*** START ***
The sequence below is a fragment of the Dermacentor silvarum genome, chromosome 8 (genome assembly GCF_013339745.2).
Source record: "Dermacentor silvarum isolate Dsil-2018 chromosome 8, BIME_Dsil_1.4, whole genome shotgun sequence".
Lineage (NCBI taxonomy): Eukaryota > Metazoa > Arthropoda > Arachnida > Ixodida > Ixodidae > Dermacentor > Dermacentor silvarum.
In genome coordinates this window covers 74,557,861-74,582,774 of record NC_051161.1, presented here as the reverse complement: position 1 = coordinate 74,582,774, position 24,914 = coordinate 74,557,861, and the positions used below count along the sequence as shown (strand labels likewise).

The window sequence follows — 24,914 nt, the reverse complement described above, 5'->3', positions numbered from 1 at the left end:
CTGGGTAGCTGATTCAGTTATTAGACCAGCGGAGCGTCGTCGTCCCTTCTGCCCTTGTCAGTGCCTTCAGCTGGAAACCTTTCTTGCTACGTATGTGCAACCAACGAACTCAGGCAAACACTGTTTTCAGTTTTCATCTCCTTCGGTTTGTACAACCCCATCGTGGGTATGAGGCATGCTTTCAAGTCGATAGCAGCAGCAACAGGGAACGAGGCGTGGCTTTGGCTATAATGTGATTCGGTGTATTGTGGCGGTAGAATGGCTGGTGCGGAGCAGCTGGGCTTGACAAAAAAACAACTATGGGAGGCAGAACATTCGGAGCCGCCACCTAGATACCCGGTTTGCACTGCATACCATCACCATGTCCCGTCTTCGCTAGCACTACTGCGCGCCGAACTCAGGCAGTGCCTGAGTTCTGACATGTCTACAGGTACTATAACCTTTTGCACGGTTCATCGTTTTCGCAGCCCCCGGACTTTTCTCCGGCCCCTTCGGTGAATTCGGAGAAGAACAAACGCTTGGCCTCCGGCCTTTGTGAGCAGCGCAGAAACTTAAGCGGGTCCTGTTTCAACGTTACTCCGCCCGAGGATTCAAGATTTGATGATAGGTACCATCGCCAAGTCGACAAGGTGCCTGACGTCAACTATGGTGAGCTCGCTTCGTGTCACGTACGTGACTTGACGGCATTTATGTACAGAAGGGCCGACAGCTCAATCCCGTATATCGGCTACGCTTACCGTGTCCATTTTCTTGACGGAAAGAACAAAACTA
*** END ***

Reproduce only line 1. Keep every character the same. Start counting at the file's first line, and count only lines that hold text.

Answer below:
The sequence below is a fragment of the Dermacentor silvarum genome, chromosome 8 (genome assembly GCF_013339745.2).